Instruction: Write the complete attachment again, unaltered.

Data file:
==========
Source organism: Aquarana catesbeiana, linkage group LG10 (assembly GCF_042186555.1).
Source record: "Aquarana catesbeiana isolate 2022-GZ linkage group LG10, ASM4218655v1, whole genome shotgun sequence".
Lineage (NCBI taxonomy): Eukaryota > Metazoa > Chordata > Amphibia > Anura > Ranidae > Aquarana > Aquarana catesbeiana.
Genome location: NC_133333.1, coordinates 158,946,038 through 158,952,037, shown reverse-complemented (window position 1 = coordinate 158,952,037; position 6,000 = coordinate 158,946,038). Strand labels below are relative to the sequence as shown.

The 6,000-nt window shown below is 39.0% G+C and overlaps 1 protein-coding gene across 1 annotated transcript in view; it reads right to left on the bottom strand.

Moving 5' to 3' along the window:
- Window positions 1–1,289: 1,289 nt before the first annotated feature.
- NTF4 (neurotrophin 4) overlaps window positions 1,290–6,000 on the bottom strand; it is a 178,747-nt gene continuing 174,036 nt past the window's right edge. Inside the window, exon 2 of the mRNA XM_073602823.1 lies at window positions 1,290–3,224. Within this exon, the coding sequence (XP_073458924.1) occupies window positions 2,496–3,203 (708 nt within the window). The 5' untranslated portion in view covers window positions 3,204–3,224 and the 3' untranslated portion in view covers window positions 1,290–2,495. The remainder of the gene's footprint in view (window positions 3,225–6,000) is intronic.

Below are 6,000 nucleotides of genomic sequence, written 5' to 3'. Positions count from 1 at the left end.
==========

Source organism: Aquarana catesbeiana, linkage group LG10 (assembly GCF_042186555.1).
Source record: "Aquarana catesbeiana isolate 2022-GZ linkage group LG10, ASM4218655v1, whole genome shotgun sequence".
Lineage (NCBI taxonomy): Eukaryota > Metazoa > Chordata > Amphibia > Anura > Ranidae > Aquarana > Aquarana catesbeiana.
Genome location: NC_133333.1, coordinates 158,946,038 through 158,952,037, shown reverse-complemented (window position 1 = coordinate 158,952,037; position 6,000 = coordinate 158,946,038). Strand labels below are relative to the sequence as shown.

The 6,000-nt window shown below is 39.0% G+C and overlaps 1 protein-coding gene across 1 annotated transcript in view; it reads right to left on the bottom strand.

Moving 5' to 3' along the window:
- Window positions 1–1,289: 1,289 nt before the first annotated feature.
- NTF4 (neurotrophin 4) overlaps window positions 1,290–6,000 on the bottom strand; it is a 178,747-nt gene continuing 174,036 nt past the window's right edge. Inside the window, exon 2 of the mRNA XM_073602823.1 lies at window positions 1,290–3,224. Within this exon, the coding sequence (XP_073458924.1) occupies window positions 2,496–3,203 (708 nt within the window). The 5' untranslated portion in view covers window positions 3,204–3,224 and the 3' untranslated portion in view covers window positions 1,290–2,495. The remainder of the gene's footprint in view (window positions 3,225–6,000) is intronic.

Below are 6,000 nucleotides of genomic sequence, written 5' to 3'. Positions count from 1 at the left end.